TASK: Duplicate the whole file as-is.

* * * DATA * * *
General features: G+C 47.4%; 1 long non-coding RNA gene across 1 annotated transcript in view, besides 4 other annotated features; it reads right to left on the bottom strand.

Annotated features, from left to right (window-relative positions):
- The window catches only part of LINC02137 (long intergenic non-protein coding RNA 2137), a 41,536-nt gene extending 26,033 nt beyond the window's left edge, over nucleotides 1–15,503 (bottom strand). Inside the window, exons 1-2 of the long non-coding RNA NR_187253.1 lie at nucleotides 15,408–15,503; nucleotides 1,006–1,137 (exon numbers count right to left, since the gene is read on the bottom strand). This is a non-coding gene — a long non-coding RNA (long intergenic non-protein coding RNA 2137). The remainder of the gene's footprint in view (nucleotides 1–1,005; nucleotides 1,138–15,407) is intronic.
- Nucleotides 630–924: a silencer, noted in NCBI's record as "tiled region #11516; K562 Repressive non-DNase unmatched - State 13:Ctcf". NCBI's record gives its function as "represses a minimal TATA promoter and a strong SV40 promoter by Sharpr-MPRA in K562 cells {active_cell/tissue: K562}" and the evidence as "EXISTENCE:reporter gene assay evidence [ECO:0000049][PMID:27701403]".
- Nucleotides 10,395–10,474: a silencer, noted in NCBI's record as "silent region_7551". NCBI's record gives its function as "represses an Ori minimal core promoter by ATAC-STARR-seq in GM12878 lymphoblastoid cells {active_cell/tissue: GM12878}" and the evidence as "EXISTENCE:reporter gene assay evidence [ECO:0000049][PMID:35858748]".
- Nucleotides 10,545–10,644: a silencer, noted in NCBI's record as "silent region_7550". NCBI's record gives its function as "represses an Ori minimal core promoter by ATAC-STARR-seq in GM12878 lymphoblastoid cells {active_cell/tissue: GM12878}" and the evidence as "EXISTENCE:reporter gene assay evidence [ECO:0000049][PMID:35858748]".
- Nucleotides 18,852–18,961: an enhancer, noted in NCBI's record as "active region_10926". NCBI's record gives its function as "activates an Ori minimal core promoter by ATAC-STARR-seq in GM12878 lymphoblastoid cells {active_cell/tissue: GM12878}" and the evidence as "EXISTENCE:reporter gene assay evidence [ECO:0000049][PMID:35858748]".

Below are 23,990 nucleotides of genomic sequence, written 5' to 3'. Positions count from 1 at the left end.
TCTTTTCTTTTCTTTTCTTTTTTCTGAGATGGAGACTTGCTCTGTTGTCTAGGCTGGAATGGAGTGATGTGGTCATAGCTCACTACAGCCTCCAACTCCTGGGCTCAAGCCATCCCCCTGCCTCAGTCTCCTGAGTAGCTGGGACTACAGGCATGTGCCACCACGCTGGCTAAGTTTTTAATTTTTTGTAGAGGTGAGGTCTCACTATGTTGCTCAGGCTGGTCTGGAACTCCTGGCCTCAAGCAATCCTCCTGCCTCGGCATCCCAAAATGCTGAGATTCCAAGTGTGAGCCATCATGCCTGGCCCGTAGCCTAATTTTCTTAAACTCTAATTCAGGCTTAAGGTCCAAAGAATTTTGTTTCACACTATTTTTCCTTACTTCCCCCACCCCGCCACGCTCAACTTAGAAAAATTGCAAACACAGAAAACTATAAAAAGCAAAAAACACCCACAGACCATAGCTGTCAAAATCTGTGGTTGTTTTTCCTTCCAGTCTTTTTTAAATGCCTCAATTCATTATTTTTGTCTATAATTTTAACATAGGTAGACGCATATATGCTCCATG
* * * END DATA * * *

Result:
General features: G+C 47.4%; 1 long non-coding RNA gene across 1 annotated transcript in view, besides 4 other annotated features; it reads right to left on the bottom strand.

Annotated features, from left to right (window-relative positions):
- The window catches only part of LINC02137 (long intergenic non-protein coding RNA 2137), a 41,536-nt gene extending 26,033 nt beyond the window's left edge, over nucleotides 1–15,503 (bottom strand). Inside the window, exons 1-2 of the long non-coding RNA NR_187253.1 lie at nucleotides 15,408–15,503; nucleotides 1,006–1,137 (exon numbers count right to left, since the gene is read on the bottom strand). This is a non-coding gene — a long non-coding RNA (long intergenic non-protein coding RNA 2137). The remainder of the gene's footprint in view (nucleotides 1–1,005; nucleotides 1,138–15,407) is intronic.
- Nucleotides 630–924: a silencer, noted in NCBI's record as "tiled region #11516; K562 Repressive non-DNase unmatched - State 13:Ctcf". NCBI's record gives its function as "represses a minimal TATA promoter and a strong SV40 promoter by Sharpr-MPRA in K562 cells {active_cell/tissue: K562}" and the evidence as "EXISTENCE:reporter gene assay evidence [ECO:0000049][PMID:27701403]".
- Nucleotides 10,395–10,474: a silencer, noted in NCBI's record as "silent region_7551". NCBI's record gives its function as "represses an Ori minimal core promoter by ATAC-STARR-seq in GM12878 lymphoblastoid cells {active_cell/tissue: GM12878}" and the evidence as "EXISTENCE:reporter gene assay evidence [ECO:0000049][PMID:35858748]".
- Nucleotides 10,545–10,644: a silencer, noted in NCBI's record as "silent region_7550". NCBI's record gives its function as "represses an Ori minimal core promoter by ATAC-STARR-seq in GM12878 lymphoblastoid cells {active_cell/tissue: GM12878}" and the evidence as "EXISTENCE:reporter gene assay evidence [ECO:0000049][PMID:35858748]".
- Nucleotides 18,852–18,961: an enhancer, noted in NCBI's record as "active region_10926". NCBI's record gives its function as "activates an Ori minimal core promoter by ATAC-STARR-seq in GM12878 lymphoblastoid cells {active_cell/tissue: GM12878}" and the evidence as "EXISTENCE:reporter gene assay evidence [ECO:0000049][PMID:35858748]".

Below are 23,990 nucleotides of genomic sequence, written 5' to 3'. Positions count from 1 at the left end.
TCTTTTCTTTTCTTTTCTTTTTTCTGAGATGGAGACTTGCTCTGTTGTCTAGGCTGGAATGGAGTGATGTGGTCATAGCTCACTACAGCCTCCAACTCCTGGGCTCAAGCCATCCCCCTGCCTCAGTCTCCTGAGTAGCTGGGACTACAGGCATGTGCCACCACGCTGGCTAAGTTTTTAATTTTTTGTAGAGGTGAGGTCTCACTATGTTGCTCAGGCTGGTCTGGAACTCCTGGCCTCAAGCAATCCTCCTGCCTCGGCATCCCAAAATGCTGAGATTCCAAGTGTGAGCCATCATGCCTGGCCCGTAGCCTAATTTTCTTAAACTCTAATTCAGGCTTAAGGTCCAAAGAATTTTGTTTCACACTATTTTTCCTTACTTCCCCCACCCCGCCACGCTCAACTTAGAAAAATTGCAAACACAGAAAACTATAAAAAGCAAAAAACACCCACAGACCATAGCTGTCAAAATCTGTGGTTGTTTTTCCTTCCAGTCTTTTTTAAATGCCTCAATTCATTATTTTTGTCTATAATTTTAACATAGGTAGACGCATATATGCTCCATG